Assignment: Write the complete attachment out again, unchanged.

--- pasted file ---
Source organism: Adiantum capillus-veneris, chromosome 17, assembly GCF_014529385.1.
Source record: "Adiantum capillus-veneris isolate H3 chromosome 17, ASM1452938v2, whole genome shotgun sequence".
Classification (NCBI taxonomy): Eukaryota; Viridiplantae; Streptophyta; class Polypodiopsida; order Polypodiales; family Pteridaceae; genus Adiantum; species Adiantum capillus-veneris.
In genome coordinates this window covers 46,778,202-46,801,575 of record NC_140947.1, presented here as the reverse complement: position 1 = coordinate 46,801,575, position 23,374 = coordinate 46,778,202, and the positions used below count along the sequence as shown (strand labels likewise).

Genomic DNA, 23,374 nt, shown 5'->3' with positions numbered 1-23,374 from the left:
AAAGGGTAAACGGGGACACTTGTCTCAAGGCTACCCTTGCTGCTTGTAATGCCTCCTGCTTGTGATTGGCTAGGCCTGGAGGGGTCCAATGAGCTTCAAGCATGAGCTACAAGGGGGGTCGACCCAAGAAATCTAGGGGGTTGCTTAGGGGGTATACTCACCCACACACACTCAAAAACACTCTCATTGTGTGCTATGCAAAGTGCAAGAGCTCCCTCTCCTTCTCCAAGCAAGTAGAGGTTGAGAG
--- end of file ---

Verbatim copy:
Source organism: Adiantum capillus-veneris, chromosome 17, assembly GCF_014529385.1.
Source record: "Adiantum capillus-veneris isolate H3 chromosome 17, ASM1452938v2, whole genome shotgun sequence".
Classification (NCBI taxonomy): Eukaryota; Viridiplantae; Streptophyta; class Polypodiopsida; order Polypodiales; family Pteridaceae; genus Adiantum; species Adiantum capillus-veneris.
In genome coordinates this window covers 46,778,202-46,801,575 of record NC_140947.1, presented here as the reverse complement: position 1 = coordinate 46,801,575, position 23,374 = coordinate 46,778,202, and the positions used below count along the sequence as shown (strand labels likewise).

Genomic DNA, 23,374 nt, shown 5'->3' with positions numbered 1-23,374 from the left:
AAAGGGTAAACGGGGACACTTGTCTCAAGGCTACCCTTGCTGCTTGTAATGCCTCCTGCTTGTGATTGGCTAGGCCTGGAGGGGTCCAATGAGCTTCAAGCATGAGCTACAAGGGGGGTCGACCCAAGAAATCTAGGGGGTTGCTTAGGGGGTATACTCACCCACACACACTCAAAAACACTCTCATTGTGTGCTATGCAAAGTGCAAGAGCTCCCTCTCCTTCTCCAAGCAAGTAGAGGTTGAGAG